I just may have sighted a very unusual species for Minnesota! We were eating dinner, and I noticed a yellow bird sitting in a spruce tree about 50 feet away. Goldfinch, I thought, and continued eating. I looked up again about 5 minutes later, and the bird was still there. I noticed then that its face looked a bit red. Blushing goldfinch? Finally my curiosity got the better of me and I got up to get the binoculars. As soon as I got a close look, I knew this was no ordinary goldfinch, if it was even a goldfinch. No black on the forehead, instead the whole face was a scarlet red. The bird just did not look goldfinch-like either. For some reason, perhaps my early years of perusing and memorizing bird books, I thought, "tanager?" I flipped to the tanagers in Sibley's, and there it was--Western tanager!
I ran for The Hermit's 12x zoom camera, but when I got back the bird was gone. I paced around for a few minutes, then it came back! I hurriedly snapped a few photos, knowing they would be blurry because it was already after 7:00 and we didn't have any direct sunlight in the woods. But, anything would be better than nothing.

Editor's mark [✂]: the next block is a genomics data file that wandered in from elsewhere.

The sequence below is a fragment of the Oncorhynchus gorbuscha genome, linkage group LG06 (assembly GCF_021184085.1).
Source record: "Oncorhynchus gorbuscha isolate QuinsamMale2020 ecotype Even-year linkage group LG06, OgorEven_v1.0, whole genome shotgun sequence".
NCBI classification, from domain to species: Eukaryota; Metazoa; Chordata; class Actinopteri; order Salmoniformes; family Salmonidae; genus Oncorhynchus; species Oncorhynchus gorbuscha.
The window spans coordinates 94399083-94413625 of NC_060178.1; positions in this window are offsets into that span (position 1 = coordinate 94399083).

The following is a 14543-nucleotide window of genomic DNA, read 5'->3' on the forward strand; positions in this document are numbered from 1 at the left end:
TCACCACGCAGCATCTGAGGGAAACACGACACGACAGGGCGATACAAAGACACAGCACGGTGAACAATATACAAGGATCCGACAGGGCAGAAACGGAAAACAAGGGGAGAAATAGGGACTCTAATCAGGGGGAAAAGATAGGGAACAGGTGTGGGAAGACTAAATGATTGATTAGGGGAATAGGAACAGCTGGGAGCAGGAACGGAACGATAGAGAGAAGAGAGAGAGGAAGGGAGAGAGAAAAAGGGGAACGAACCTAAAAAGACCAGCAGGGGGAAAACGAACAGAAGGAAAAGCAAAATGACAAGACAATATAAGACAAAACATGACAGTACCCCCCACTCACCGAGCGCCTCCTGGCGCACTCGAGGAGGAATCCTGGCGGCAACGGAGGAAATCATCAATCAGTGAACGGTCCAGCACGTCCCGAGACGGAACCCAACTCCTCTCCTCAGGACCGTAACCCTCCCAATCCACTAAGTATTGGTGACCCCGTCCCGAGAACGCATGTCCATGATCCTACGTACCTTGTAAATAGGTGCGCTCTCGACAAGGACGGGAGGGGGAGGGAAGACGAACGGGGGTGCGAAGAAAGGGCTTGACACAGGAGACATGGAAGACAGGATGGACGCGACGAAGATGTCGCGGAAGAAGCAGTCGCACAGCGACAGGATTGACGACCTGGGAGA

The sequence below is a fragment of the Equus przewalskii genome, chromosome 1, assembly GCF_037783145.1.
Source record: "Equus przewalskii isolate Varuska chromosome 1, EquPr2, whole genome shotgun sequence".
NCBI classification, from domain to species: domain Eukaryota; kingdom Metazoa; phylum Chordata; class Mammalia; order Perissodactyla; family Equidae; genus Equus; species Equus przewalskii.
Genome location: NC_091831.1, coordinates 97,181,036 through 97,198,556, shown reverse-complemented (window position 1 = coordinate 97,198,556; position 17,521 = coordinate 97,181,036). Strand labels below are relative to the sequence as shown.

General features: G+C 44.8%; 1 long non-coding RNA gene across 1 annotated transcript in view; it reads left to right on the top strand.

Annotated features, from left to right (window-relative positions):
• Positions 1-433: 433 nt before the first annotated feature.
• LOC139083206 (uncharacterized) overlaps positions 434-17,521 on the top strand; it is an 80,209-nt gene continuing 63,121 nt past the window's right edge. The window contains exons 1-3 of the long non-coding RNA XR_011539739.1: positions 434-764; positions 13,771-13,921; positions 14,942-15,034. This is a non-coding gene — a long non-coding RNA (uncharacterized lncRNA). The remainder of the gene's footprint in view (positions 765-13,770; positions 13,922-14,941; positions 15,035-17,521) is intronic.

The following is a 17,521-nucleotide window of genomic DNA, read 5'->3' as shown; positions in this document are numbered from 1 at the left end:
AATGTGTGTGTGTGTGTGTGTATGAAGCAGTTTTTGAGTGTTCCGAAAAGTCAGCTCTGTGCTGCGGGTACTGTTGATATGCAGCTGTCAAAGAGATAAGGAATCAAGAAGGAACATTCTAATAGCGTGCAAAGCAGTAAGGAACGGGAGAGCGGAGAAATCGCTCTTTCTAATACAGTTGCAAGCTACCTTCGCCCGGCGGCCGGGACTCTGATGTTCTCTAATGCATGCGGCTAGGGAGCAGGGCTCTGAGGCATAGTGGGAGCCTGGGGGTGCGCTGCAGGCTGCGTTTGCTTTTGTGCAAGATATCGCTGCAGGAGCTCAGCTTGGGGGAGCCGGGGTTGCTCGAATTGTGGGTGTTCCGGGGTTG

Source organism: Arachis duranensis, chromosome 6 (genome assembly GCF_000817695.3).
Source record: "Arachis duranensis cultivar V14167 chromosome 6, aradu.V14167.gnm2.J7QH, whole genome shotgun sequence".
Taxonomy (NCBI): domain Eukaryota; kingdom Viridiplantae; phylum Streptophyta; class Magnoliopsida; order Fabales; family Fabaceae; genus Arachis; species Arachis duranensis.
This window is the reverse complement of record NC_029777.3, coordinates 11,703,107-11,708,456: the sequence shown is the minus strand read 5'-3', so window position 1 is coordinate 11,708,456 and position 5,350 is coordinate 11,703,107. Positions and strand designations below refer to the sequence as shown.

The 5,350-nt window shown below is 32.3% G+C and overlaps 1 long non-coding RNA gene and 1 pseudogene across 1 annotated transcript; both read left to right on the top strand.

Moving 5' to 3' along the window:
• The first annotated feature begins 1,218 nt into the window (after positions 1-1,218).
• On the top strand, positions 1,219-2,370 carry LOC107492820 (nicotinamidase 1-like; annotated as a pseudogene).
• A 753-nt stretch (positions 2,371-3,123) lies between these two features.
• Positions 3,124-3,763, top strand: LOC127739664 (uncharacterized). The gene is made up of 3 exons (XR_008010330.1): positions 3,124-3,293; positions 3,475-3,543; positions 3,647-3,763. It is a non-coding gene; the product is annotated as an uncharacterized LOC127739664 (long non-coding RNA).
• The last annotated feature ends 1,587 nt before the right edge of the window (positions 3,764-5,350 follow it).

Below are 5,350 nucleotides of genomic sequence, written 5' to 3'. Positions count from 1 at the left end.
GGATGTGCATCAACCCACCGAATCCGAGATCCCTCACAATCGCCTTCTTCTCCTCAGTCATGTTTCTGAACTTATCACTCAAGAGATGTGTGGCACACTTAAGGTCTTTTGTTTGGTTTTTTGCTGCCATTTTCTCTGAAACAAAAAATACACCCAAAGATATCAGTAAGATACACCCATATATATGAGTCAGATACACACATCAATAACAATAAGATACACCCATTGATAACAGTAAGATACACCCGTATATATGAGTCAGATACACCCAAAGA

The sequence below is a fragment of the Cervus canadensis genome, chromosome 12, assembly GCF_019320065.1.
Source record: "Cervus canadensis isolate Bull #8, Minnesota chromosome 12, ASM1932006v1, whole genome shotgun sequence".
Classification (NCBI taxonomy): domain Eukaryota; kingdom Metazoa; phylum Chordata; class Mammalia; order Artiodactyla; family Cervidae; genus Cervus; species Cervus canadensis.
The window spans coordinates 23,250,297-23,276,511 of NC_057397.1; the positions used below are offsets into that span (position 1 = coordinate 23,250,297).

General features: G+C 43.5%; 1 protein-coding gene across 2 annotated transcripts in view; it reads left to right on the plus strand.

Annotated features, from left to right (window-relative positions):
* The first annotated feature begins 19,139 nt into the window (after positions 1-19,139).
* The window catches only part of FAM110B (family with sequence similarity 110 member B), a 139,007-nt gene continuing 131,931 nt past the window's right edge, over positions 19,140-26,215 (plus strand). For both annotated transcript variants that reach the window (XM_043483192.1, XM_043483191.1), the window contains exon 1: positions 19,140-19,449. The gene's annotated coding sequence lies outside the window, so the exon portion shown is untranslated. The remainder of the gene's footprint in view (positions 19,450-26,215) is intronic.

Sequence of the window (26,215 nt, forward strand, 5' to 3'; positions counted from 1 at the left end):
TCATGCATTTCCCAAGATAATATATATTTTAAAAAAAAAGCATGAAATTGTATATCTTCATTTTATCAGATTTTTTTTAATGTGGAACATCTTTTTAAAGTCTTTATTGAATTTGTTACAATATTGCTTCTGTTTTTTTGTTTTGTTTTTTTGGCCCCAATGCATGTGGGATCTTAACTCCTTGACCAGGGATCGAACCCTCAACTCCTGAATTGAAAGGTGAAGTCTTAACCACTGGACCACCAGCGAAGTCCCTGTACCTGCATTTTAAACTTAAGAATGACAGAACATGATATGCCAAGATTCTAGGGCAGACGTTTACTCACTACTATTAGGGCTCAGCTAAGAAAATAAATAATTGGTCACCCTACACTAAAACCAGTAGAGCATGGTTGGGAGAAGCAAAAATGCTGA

So, bird experts: Do these blurry photos say "Western tanager"? I'm thinking goldfinches don't have the black extending over the back, this bird is not as canary yellow as a goldfinch, and the male goldfinches around here are maybe 80-90% molted. There's also that yellow wingbar somewhat visible in the first photo, although I got a better look at it, that would distinguish this from a goldfinch.
This is so cool! According to the Minnesota Ornithologist's Union, there have only been two other confirmed sightings of Western tanagers in this county. Sightings are rare all across Minnesota, although there are more sightings in spring than in any other season. This also reminds me how incredibly serendipitous birding really is. Of course, it helps if you're paying attention.